What a venue! I mean, the picturesque mountain views and the beautiful clear and sunny skies of Calgary is something everyone has to experience. The nights are wonderfully cold and the days can be unimaginably hot. This makes for an interesting race preparation considering I would be freezing in the morning after an ice-cold swim, but dying from the relentless heat of the sun by the run as the temperatures rose into the 30's.
I started my week with lots of course recon and even had the opportunity to speak in a pro-panel at the local bike shop. The race organizers had set-up an "Ask the Pros" seminar that I got to participate in, this time as the "Pro". I was sitting next to some pretty accomplished athletes and when considering the pedigree in the room I questioned why I was even allowed to be a pro. But – despite my naivety as a pro – I think was able to provide some good advice to a lot of the age-grouper questions.
I was also very surprised by some answers from the other pros. Some had great ideas that I had never thought of, and some had rather pessimistic philosophies on training and racing. My favourite bit of advice was from Jordan Rapp who answered one question: "What do you eat race morning?" I listened carefully on this one as well because I had never really tuned in on the perfect solution (still haven't) and wanted to know what one of the best in the business had to say. I still follow Jordan's recommendation today and it has given me the best results in terms of my stomach satisfaction on the run. He said that he "tries to get the most calories in the smallest package possible." This means eating the most calorie dense foods, like peanut butter, chocolate, and gels and avoiding heavy foods like bagels and toast. There is a perfect balance for everyone, but the difficulty is the number of times it takes to get it right. On top of that there are also so many other variables that can contribute to problems eating during ironman racing. But no matter what, I've stuck to the philosophy of most calories in smallest package possible for race morning.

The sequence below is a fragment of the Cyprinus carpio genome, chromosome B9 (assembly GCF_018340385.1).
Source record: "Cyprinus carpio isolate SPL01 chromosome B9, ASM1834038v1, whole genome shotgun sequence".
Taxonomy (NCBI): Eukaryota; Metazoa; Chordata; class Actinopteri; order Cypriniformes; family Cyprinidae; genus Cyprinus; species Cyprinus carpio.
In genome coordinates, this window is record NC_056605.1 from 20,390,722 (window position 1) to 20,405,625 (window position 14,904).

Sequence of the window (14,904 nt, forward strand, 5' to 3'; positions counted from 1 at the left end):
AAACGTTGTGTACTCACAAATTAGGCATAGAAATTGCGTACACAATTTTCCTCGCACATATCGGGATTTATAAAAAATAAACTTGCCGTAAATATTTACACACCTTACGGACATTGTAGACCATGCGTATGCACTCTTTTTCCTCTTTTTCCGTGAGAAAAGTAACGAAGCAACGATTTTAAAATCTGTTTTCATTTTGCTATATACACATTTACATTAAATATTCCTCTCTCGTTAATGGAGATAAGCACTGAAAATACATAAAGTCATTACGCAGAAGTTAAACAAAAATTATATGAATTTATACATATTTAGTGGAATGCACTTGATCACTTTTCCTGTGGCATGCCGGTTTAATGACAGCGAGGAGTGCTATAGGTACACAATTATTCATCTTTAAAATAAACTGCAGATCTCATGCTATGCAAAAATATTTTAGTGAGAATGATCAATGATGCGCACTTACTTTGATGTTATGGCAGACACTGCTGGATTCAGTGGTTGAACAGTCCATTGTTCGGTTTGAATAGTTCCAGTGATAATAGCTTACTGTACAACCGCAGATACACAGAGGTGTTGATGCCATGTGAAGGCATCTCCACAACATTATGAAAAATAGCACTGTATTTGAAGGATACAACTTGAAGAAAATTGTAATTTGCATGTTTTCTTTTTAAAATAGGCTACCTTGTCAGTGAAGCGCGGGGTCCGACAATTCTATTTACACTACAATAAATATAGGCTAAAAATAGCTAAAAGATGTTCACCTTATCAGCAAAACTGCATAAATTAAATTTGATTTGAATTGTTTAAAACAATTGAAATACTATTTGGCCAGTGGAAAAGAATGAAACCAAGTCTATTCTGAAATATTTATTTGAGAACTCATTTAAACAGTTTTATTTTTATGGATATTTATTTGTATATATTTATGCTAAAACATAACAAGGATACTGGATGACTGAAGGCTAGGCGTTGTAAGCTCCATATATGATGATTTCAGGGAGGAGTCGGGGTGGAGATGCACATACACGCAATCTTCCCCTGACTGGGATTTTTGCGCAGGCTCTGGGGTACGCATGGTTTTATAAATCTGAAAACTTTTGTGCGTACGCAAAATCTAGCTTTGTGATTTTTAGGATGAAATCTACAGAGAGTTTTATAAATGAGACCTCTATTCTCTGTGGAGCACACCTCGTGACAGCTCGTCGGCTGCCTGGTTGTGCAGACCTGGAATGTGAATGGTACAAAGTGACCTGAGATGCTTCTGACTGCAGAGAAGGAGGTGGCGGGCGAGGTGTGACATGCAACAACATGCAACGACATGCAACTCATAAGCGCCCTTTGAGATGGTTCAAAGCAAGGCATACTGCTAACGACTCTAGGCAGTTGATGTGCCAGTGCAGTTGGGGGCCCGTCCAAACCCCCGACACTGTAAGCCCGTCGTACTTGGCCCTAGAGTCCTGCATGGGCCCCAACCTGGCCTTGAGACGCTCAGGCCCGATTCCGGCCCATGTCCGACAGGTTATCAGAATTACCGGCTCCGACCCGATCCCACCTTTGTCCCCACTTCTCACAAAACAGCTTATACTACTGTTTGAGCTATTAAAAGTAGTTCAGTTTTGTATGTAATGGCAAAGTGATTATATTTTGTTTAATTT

Race day was pretty spectacular, the sun was blazing and the wind was favourable. Oh, it was also 5ºC, or 41ºF. I swear the lake was just as cold. What a great time to try my new sleeveless wetsuit. I shivered at the start line waiting for the cannon to send us off, and the BOOM! I sprinted to the water with the Pro men and dove into the icy water. My face was stinging and my feet were numb but I just swam as hard as I could. But it wasn't hard enough. I quickly lost the pack and was alone in the icy lake, discouraged by how quickly I had lost the group after such a great start in Tremblant. It could have been the cold making me delirious, but I swear I saw one guy pass me swimming back-stroke. With 100m to go I was caught by the lead females. At least now I'd have someone to bike with.